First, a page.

Stock futures pointed to a lower open Friday morning, with equities hovering just below record levels.
Both the S&P 500 and Nasdaq ended Thursday’s regular trading day at fresh record closing highs as tech stocks outperformed. The Dow ended just a tick below its own recent record closing level. U.S. stock futures tracked declines in overseas equities, after new data showed that UK gross domestic product (GDP) slumped by a record 9.9% in 2020 as a virus-induced recession swept the country.
Shares of Dow component Disney (DIS) increased more than 1% in early trading after the company posted a surprise quarterly profit and grew Disney+ streaming subscribers more than expected, as the company aggressively builds out its direct-to-consumer business. Newly public company Bumble (BMBL), which began trading on the Nasdaq on Thursday, rose 3.5% before the opening bell after jumping 64% in its public debut.
Over the past couple weeks, investors have absorbed a bevy of much stronger than expected earnings results, with corporate profits rebounding much faster than expected despite the ongoing pandemic. With more than 80% of companies now having reported fourth-quarter results, S&P 500 earnings per share (EPS) have topped estimates by 16.5% in aggregate, and bounced back above pre-COVID levels, according to an analysis by Credit Suisse analyst Jonathan Golub.
“Prompt and generous government action mitigated the [virus-related] damage, leading to outsized economic and earnings surprises,” Golub said. “The earnings recovery has been substantially more robust than we could have imagined when the pandemic first took hold.”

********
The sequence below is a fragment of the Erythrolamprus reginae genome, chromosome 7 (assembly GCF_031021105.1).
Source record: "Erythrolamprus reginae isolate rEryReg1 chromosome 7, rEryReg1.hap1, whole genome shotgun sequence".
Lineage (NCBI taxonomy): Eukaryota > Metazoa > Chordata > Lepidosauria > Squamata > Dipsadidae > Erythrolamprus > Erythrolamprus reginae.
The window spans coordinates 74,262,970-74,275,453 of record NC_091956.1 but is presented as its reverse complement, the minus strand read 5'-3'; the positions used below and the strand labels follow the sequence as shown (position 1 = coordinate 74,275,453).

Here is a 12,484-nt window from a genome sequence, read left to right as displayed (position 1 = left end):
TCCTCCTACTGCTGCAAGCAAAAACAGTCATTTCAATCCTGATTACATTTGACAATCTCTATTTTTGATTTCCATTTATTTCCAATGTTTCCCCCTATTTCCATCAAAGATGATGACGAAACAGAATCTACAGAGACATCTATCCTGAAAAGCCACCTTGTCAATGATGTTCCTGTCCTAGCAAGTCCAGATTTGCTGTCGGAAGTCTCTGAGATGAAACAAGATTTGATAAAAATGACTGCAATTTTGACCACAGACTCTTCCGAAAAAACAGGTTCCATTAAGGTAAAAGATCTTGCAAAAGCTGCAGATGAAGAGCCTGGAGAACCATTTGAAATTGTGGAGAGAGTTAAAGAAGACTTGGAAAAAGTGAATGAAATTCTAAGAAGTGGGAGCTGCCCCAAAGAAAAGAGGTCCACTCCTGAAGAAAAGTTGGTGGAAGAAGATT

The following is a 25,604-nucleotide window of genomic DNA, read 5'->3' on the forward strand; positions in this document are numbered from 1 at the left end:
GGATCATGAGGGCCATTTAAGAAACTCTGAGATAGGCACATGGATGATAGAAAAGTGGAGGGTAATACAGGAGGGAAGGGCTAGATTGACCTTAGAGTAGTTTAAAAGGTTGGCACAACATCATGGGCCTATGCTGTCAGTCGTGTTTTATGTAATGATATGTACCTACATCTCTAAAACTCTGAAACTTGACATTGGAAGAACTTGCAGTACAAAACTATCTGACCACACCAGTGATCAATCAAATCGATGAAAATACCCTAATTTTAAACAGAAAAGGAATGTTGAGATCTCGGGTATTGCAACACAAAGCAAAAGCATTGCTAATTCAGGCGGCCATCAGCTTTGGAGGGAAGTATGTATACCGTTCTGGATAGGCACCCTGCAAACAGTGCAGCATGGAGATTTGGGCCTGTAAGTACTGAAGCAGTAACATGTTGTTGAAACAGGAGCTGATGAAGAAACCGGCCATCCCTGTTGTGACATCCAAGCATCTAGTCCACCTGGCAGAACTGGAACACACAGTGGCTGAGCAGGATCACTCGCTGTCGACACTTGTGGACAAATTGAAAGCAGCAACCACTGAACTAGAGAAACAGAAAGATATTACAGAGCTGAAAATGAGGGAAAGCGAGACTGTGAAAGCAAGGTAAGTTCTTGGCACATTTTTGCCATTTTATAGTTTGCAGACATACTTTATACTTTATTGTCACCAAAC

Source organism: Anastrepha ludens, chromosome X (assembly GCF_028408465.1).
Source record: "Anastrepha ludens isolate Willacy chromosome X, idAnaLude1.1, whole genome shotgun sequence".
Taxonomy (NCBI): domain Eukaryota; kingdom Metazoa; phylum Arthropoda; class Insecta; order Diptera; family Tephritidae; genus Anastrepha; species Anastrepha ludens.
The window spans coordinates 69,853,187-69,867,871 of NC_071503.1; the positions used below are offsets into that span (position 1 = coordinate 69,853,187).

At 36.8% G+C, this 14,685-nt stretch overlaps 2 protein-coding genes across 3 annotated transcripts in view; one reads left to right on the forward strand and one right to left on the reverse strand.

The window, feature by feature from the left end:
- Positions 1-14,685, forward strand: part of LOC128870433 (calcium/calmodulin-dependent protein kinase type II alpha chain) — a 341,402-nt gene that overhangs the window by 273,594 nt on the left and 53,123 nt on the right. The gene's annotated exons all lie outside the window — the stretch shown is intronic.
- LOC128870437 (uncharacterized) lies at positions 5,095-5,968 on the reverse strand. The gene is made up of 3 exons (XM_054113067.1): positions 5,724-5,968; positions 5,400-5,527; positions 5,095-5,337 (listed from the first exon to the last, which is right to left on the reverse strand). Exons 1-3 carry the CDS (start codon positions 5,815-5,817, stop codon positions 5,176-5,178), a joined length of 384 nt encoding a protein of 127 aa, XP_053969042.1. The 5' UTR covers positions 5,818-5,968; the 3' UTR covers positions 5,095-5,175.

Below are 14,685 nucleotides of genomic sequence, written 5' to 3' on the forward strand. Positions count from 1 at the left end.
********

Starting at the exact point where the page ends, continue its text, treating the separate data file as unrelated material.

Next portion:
Stocks have continued to set fresh record highs against this backdrop, and as fiscal and monetary policy support remain robust. But as investors become accustomed to firming corporate performance, companies may need to top even greater expectations in order to be rewarded. This could in turn put some pressure on the broader market in the near-term, and warrant more astute assessments of individual stocks, according to some strategists.
“It is no secret that S&P 500 performance has been quite strong over the past few calendar years, driven primarily through valuation expansion. However, with the index P/E [price-to-earnings ratio] recently eclipsing its previous dot-com high, we believe that valuation multiples will begin to compress in the coming months,” BMO Capital Markets strategist Brian Belski wrote in a note Thursday. “According to our work, strong EPS growth will be required for the next leg higher. Fortunately, that is precisely what current expectations are forecasting. However, we also found that these sorts of ‘EPS-driven’ periods tend to be more challenging from an investment strategy standpoint.”
“We believe that the ‘easy money days’ are over for the time being and investors will need to tighten up their focus by evaluating the merits of individual stocks, as opposed to chasing the momentum-laden strategies that have recently dominated the investment landscape,” he added.
7:14 a.m. ET Friday: Stock futures point to a lower open
Here were the main moves in markets, as of 7:16 a.m. ET Friday:
S&P 500 futures (ES=F): 3,904.00, down 8.00 points or 0.2%
Dow futures (YM=F): 31,305.00, down 54 points or 0.17%
Nasdaq futures (NQ=F): 13,711.25, down 17.75 points or 0.13%
Crude (CL=F): -$0.43 (-0.74%) to $57.81 a barrel
Gold (GC=F): -$9.50 (-0.52%) to $1,817.30 per ounce
10-year Treasury (^TNX): +0.5 bps to yield 1.163%
6:03 p.m. ET Thursday: Stock futures tick higher
Here’s where markets were trading Thursday as overnight trading kicked off:
S&P 500 futures (ES=F): 3,904.50, down 7.5 points or 0.19%
Dow futures (YM=F): 31,327.00, down 32 points or 0.1%
Nasdaq futures (NQ=F): 13,703.5, down 25.5 points or 0.19%
Emily McCormick is a reporter for Yahoo Finance. Follow her on Twitter: @emily_mcck